has secured the Crown Estate’s energy, minerals and infrastructure portfolio legal mandate alongside Bond Dickinson. It replaced Norton Rose Fulbright
, which was given the mandate along with Bond Dickinson when the portfolio’s legal advisers were last reviewed in 2013.
Hogan Lovell will advise the Crown Estate’s energy business, which includes its offshore wind portfolio that now supplies 5% of the annual UK electricity requirement. Bond Dickinson will advise the minerals and infrastructure business, including interests in marine aggregates and subsea cables and pipelines.
The appointment follows a tender process commenced in September 2016 and overseen by new general counsel Rob Booth. When Booth succeeded Vivienne King last year, he promised that the Crown Estate’s stable of legal advisers would be reviewed, a report from Legal Business said.
“We have acted for the Crown Estate for a number of years now, and it is a treasured relationship,” said Nicholas Cheffings, Hogan Lovells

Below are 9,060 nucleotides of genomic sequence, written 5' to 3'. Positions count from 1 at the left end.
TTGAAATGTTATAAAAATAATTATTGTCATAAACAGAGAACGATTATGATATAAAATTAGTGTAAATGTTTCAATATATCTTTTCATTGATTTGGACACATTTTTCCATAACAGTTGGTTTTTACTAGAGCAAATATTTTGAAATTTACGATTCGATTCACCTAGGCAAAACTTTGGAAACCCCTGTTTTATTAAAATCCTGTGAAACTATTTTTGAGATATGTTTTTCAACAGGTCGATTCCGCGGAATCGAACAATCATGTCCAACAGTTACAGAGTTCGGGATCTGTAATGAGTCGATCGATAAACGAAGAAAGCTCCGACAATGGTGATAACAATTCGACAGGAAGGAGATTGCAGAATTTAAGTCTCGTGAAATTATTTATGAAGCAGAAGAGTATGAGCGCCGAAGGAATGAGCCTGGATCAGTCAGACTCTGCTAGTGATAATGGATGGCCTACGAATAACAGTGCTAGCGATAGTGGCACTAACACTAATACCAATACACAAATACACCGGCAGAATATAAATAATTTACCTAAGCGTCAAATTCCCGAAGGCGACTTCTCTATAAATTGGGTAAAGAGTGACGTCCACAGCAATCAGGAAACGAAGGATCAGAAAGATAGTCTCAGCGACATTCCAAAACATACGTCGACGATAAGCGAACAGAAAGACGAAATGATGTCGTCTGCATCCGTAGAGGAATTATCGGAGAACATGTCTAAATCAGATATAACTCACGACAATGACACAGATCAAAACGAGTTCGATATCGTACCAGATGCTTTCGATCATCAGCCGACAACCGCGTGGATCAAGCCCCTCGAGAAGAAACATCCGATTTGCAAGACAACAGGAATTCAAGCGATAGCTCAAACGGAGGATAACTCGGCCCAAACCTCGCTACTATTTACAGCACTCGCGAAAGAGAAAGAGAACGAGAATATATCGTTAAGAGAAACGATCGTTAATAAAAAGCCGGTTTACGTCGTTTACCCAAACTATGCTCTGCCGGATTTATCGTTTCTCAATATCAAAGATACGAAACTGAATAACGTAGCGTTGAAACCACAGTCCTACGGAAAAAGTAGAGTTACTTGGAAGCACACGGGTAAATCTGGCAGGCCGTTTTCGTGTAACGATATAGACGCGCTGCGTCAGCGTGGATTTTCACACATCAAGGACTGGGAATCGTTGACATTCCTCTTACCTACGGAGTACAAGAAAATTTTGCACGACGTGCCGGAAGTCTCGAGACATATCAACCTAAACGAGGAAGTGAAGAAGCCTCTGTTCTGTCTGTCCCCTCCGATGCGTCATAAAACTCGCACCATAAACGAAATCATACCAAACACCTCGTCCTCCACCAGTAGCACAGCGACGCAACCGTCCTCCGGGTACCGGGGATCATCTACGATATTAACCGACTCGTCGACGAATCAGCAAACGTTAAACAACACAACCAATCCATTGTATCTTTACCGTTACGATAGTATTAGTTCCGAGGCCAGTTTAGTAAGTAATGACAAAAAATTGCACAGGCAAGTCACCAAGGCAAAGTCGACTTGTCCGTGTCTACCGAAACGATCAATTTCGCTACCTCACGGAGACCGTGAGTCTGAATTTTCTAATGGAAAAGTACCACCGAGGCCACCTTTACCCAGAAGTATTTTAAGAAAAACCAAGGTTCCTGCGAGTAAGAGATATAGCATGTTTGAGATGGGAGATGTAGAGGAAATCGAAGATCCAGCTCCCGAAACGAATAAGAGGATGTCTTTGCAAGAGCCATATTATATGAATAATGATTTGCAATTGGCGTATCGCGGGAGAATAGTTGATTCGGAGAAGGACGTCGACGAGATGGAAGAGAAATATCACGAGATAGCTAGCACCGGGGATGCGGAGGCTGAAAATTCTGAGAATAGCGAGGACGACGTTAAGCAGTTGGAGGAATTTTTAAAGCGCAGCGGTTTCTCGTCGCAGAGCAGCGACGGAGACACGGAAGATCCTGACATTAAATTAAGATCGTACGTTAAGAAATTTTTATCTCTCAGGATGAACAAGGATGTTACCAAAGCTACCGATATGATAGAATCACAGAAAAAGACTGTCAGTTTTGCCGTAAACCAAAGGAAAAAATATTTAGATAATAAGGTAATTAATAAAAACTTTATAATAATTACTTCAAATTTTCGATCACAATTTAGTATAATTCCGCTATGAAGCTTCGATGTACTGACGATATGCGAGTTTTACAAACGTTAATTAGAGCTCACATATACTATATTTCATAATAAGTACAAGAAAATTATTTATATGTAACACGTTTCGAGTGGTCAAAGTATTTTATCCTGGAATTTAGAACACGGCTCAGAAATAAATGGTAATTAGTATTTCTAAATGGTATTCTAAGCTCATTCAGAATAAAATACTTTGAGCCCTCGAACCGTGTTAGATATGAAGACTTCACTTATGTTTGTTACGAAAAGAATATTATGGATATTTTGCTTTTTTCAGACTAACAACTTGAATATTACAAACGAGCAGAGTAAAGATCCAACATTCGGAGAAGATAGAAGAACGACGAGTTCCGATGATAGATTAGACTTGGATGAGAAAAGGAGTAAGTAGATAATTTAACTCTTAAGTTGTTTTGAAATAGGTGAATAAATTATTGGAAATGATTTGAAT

chair and client relationship partner.
He said the firm showed a combination of real estate, energy and infrastructure expertise to win over the Crown Estate. These practices are core parts of Hogan Lovells
, he added.
According to Legal Business, the Crown Estate oversees a £7bn central London commercial property portfolio, which includes all of Regent Street and a large section of St James’s. Berwin Leighton Paisner was given the sole mandate for the property portfolio last month.
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